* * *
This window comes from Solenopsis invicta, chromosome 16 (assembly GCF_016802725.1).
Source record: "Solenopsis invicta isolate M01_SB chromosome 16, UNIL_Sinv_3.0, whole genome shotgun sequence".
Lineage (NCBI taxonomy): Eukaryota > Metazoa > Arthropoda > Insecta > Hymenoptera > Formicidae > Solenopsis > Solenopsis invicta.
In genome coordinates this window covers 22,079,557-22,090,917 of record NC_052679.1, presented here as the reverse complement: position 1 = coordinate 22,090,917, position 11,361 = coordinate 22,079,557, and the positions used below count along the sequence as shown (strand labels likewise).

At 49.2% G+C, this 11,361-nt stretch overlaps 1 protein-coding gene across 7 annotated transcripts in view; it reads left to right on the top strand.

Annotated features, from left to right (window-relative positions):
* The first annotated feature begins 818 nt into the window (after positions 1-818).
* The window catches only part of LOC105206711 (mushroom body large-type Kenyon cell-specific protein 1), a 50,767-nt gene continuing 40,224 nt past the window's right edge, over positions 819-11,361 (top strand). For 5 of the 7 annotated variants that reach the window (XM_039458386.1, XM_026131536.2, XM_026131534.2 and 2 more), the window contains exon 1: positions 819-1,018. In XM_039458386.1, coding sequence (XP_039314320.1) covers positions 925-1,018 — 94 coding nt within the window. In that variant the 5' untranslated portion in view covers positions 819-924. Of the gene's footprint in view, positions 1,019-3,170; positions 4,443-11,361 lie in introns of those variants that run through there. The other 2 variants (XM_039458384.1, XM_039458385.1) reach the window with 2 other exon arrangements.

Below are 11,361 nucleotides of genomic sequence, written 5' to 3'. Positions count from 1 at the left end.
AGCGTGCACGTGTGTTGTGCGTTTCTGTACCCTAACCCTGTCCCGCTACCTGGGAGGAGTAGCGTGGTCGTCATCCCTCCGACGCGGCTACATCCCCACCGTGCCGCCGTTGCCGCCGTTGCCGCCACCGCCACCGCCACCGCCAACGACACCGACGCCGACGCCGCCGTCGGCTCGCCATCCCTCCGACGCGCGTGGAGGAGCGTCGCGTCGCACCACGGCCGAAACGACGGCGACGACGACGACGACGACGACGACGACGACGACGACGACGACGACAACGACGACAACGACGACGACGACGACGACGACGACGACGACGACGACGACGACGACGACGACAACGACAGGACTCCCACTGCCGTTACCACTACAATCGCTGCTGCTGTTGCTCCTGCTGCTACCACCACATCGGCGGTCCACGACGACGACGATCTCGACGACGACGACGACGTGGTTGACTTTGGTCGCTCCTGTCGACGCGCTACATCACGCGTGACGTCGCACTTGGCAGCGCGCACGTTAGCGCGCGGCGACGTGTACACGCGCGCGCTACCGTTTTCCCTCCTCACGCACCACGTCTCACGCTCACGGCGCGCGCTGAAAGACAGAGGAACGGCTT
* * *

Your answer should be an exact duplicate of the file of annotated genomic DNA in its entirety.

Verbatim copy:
This window comes from Solenopsis invicta, chromosome 16 (assembly GCF_016802725.1).
Source record: "Solenopsis invicta isolate M01_SB chromosome 16, UNIL_Sinv_3.0, whole genome shotgun sequence".
Lineage (NCBI taxonomy): Eukaryota > Metazoa > Arthropoda > Insecta > Hymenoptera > Formicidae > Solenopsis > Solenopsis invicta.
In genome coordinates this window covers 22,079,557-22,090,917 of record NC_052679.1, presented here as the reverse complement: position 1 = coordinate 22,090,917, position 11,361 = coordinate 22,079,557, and the positions used below count along the sequence as shown (strand labels likewise).

At 49.2% G+C, this 11,361-nt stretch overlaps 1 protein-coding gene across 7 annotated transcripts in view; it reads left to right on the top strand.

Annotated features, from left to right (window-relative positions):
* The first annotated feature begins 818 nt into the window (after positions 1-818).
* The window catches only part of LOC105206711 (mushroom body large-type Kenyon cell-specific protein 1), a 50,767-nt gene continuing 40,224 nt past the window's right edge, over positions 819-11,361 (top strand). For 5 of the 7 annotated variants that reach the window (XM_039458386.1, XM_026131536.2, XM_026131534.2 and 2 more), the window contains exon 1: positions 819-1,018. In XM_039458386.1, coding sequence (XP_039314320.1) covers positions 925-1,018 — 94 coding nt within the window. In that variant the 5' untranslated portion in view covers positions 819-924. Of the gene's footprint in view, positions 1,019-3,170; positions 4,443-11,361 lie in introns of those variants that run through there. The other 2 variants (XM_039458384.1, XM_039458385.1) reach the window with 2 other exon arrangements.

Below are 11,361 nucleotides of genomic sequence, written 5' to 3'. Positions count from 1 at the left end.
AGCGTGCACGTGTGTTGTGCGTTTCTGTACCCTAACCCTGTCCCGCTACCTGGGAGGAGTAGCGTGGTCGTCATCCCTCCGACGCGGCTACATCCCCACCGTGCCGCCGTTGCCGCCGTTGCCGCCACCGCCACCGCCACCGCCAACGACACCGACGCCGACGCCGCCGTCGGCTCGCCATCCCTCCGACGCGCGTGGAGGAGCGTCGCGTCGCACCACGGCCGAAACGACGGCGACGACGACGACGACGACGACGACGACGACGACGACGACGACGACAACGACGACAACGACGACGACGACGACGACGACGACGACGACGACGACGACGACGACGACGACAACGACAGGACTCCCACTGCCGTTACCACTACAATCGCTGCTGCTGTTGCTCCTGCTGCTACCACCACATCGGCGGTCCACGACGACGACGATCTCGACGACGACGACGACGTGGTTGACTTTGGTCGCTCCTGTCGACGCGCTACATCACGCGTGACGTCGCACTTGGCAGCGCGCACGTTAGCGCGCGGCGACGTGTACACGCGCGCGCTACCGTTTTCCCTCCTCACGCACCACGTCTCACGCTCACGGCGCGCGCTGAAAGACAGAGGAACGGCTT